Rebecca Pullinger, of the Campaign to Protect Rural England, said: ‘Building on the green belt can push the countryside further away from our town and city centres, reduce its accessibility and fragment vital habitats for wildlife.

‘We need to build many more homes that people can afford to live in, but our research has shown that homes built in the green belt are simply not affordable. 

‘Opening up the green belt will only serve to entrench this issue by enabling land hungry developments of executive housing.

‘Instead, we should prioritise building on suitable brownfield land. There is space on derelict land for more than one million new homes in places with existing infrastructure and services such as public transport and jobs, and, with new sites coming forward all of the time, this renewable resource could continue to provide a steady pipeline of new housing going forward.’    

Steve Turner, from the House Builders Federation, said: ‘The amount of land designated as green belt has been increasing and it is right that we protect and preserve our natural environment for future generations.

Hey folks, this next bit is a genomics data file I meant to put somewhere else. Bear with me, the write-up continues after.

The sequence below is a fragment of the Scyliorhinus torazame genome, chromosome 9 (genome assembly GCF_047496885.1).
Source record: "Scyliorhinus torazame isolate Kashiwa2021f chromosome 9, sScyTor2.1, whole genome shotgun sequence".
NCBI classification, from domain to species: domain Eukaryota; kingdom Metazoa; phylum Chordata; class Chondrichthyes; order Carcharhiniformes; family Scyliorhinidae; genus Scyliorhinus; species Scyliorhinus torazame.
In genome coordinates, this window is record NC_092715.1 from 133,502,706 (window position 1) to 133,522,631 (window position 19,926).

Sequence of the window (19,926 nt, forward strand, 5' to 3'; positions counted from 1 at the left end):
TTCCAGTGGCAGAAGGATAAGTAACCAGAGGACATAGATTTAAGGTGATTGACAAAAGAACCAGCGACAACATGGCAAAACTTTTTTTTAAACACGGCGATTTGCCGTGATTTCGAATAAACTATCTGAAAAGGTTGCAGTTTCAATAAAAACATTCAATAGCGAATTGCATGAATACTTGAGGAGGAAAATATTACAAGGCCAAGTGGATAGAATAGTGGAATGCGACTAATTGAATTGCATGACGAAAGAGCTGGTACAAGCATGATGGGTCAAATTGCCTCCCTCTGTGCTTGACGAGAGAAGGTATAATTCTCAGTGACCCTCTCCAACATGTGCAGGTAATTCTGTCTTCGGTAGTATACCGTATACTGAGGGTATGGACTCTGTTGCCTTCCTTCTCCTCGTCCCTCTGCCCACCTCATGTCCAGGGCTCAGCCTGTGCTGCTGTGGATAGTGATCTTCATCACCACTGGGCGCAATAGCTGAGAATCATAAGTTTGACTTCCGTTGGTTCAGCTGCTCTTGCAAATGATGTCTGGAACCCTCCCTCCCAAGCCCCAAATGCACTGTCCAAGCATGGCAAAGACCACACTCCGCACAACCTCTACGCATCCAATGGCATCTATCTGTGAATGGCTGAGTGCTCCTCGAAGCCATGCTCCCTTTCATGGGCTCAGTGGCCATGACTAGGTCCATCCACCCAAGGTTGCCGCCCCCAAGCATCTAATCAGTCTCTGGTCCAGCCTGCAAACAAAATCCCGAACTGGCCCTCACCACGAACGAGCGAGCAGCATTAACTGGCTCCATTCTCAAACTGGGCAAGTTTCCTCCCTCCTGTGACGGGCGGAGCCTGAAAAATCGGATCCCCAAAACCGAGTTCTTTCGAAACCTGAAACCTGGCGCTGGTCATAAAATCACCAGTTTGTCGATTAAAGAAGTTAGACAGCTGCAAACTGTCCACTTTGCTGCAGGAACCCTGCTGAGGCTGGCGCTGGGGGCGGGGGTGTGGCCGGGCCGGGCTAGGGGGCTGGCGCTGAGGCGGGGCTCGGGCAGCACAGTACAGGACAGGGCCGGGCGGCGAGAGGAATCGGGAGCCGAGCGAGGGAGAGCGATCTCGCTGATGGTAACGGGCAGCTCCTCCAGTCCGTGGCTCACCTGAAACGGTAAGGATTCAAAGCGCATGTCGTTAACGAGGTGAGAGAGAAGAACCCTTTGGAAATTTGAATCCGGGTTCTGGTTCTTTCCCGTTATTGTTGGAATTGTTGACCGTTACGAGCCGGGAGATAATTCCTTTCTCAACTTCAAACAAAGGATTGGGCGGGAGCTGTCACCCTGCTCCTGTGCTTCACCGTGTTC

‘Local authorities also have a responsibility to ensure enough land is available to build the number of homes the people in their area need.

‘They have the ability to protect green belt, not all of which is beautiful, or develop it to protect other non-green belt land that their communities may value more.

‘Local authorities need to ensure they are balancing these responsibilities in a way that best meets the needs of their communities.

‘It is up to local authorities to allocate enough land in their areas to develop the number of homes their local plan identifies their communities need.’  

The full data sets by local authority can be found on the Government’s website here.  

Read more at DailyMail.co.uk